DELMARVA PUBLIC ART TRAIL
The popular holiday destination peninsular, Delmarva, home to Delaware, Maryland and Virginia has an intriguing trail of public art, much of it revolving around the water and the life it sustains. Follow the art to find hidden gems, stay in quaint B&B's or boutique inns and absorb some fascinating history through art. The Art Gallery at the University of Maryland and artist Bill Dunlap launched a Poetry & Art in Rural Maryland Project in 2010. The venture features poetry-based murals on rural structures throughout the state. Once the project is completed they will establish a driving tour to encourage visitors to travel to more out-of-the-way places with the lure of art and poetry. It is as much an adventure of rural driving through rolling bucolic countryside as it is art appreciation.
Tucked in among creeks and nooks of the Northern section of the peninsular is Rock Hall, MD. Where the recent Clam House restoration project is a fine example of public art raising awareness to local history and giving a nod to modern changes. Formerly a seafood processing plant, once derelict but now fixed up to host a number of revitalization efforts focused on marine related businesses and boasting an entire wall mural by artist, Ken Castelli. Castelli's design mirrors his model boat building skills. Utilizing simple imagery, he incorporated the existing windows on the side of the building to paint images of work boats jostling beside each other very effectively.
Further South in Caroline County around the towns of Denton and Easton a new collaborative public art project called Stitching Stories of Freedom: A Byway Quilt Trail Honoring the Underground Railroad is taking shape. Sixteen quilt block replicas have been installed along significant sites of the Harriet Tubman Underground Railroad Byway in Caroline County. A companion trail guide will soon be available to visitors to show them the location of each block, the block stories, and parking locations for each site.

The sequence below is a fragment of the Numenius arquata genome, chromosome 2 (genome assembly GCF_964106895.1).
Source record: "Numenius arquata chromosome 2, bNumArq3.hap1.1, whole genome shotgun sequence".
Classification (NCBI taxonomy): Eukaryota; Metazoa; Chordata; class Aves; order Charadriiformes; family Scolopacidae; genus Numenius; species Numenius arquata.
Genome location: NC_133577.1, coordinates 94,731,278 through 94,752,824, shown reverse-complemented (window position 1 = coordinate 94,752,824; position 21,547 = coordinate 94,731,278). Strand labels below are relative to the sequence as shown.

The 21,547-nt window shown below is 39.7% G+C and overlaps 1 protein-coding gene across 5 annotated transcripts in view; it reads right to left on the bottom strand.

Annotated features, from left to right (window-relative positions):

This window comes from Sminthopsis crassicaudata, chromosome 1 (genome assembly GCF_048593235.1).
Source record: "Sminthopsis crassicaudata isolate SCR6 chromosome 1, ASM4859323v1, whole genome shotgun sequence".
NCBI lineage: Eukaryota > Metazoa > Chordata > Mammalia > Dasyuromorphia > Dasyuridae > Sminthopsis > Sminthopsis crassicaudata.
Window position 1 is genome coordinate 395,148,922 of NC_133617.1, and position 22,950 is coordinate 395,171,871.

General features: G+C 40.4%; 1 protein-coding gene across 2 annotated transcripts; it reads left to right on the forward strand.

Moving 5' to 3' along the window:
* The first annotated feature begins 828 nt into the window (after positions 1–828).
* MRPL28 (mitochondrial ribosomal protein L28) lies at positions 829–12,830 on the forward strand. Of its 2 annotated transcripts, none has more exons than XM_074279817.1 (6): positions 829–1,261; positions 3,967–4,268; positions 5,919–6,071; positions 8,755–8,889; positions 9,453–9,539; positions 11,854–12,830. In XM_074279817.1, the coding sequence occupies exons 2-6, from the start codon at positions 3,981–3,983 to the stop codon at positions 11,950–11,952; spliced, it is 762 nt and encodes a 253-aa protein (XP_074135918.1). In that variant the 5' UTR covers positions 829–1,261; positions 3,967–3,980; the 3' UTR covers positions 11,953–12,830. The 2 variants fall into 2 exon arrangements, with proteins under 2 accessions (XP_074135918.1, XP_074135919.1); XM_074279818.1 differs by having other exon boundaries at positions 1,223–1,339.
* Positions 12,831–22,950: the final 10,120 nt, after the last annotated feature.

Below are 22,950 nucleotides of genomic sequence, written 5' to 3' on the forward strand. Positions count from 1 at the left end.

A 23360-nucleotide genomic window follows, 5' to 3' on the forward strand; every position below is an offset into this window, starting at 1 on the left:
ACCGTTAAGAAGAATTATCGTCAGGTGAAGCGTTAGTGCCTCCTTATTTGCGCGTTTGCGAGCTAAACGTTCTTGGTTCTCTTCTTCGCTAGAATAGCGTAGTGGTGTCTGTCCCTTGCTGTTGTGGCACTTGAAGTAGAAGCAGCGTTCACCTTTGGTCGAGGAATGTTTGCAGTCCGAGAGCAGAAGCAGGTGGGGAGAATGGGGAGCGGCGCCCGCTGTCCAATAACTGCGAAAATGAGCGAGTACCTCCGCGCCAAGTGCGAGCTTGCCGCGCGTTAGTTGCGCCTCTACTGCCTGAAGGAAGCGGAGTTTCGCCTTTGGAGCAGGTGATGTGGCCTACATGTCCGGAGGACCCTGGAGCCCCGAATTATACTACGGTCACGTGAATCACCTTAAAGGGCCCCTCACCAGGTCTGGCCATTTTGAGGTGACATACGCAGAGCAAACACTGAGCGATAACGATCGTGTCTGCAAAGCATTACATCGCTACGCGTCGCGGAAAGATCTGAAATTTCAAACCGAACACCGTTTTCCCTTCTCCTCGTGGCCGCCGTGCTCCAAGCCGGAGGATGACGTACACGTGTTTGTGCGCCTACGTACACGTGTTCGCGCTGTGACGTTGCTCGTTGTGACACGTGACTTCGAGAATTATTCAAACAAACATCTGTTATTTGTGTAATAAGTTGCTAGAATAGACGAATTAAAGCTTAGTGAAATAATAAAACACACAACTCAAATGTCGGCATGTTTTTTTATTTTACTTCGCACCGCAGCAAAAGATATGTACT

Talbot County, Maryland also is the birthplace of Frederick Douglas and they honor their native son with a fine art sculpture by Jay Hall Carpenter on the Talbot County Courthouse lawn in Easton. Another source of pride is a sculpture called “Family Affair” by Bart Walter, this nod to nature depicting a family of geese stands in front of the Waterfowl Festival Building.
In Delaware Downtown Milford Inc., (DMI) introduced Art on the Riverwalk Tour (ART), a 3-year project placing boat sculptures along their 3-mile Riverwalk . Milford's ship building history and the classic yacht Augusta is the theme. The Augusta was built in Milford in 1927 of native white cedar. She was the first of the luxury yacht line produced by the Vinyard Shipbuilding Co. In 2010, Augusta was restored,and put back into service at the yard that built her 83 years ago by present owners, Sudler and Joan Lofland. Today, Augusta and the Vinyard Shipbuilding Co. is Delaware's only remaining shipbuilding site of the original seven. They reflect the shipbuilding history and the talented Milford craftsmen who worked here. The projects has 18 boats in place. Local artists were juried in and mentored a local high school student to decorate the boats based on the town's branding of River Town, Art Town, Home Town. DMI produce a brochure and an app explaining the artist's design for each boat and showing their locations.
Cambridge, MD in Dorchester County has a number of murals and mosiacs in town. They have just dedicated a new series of murals in honor of James Michener's Chesapeake. They highlight the area's natural heritage, both done by local mural artist, Michael Rosato. One is on a train caboose on Maryland Avenue in Cambridge and features Canada geese. The second on the side of J. M. Clayton Seafood, overlooking Cambridge Creek, portrays The Watermen, a great blue heron,.
Down at the beach Ocean City is known as the “white marlin capital.” The Ocean City Development Corporation, commissioned a White Marlin sculpture in stainless steel, by eastern shore artist, Paul Lockhart. The marlin joins a long list of public art in many forms - sculptures, wall murals, painted utility boxes, and designed brick pavers in Ocean City.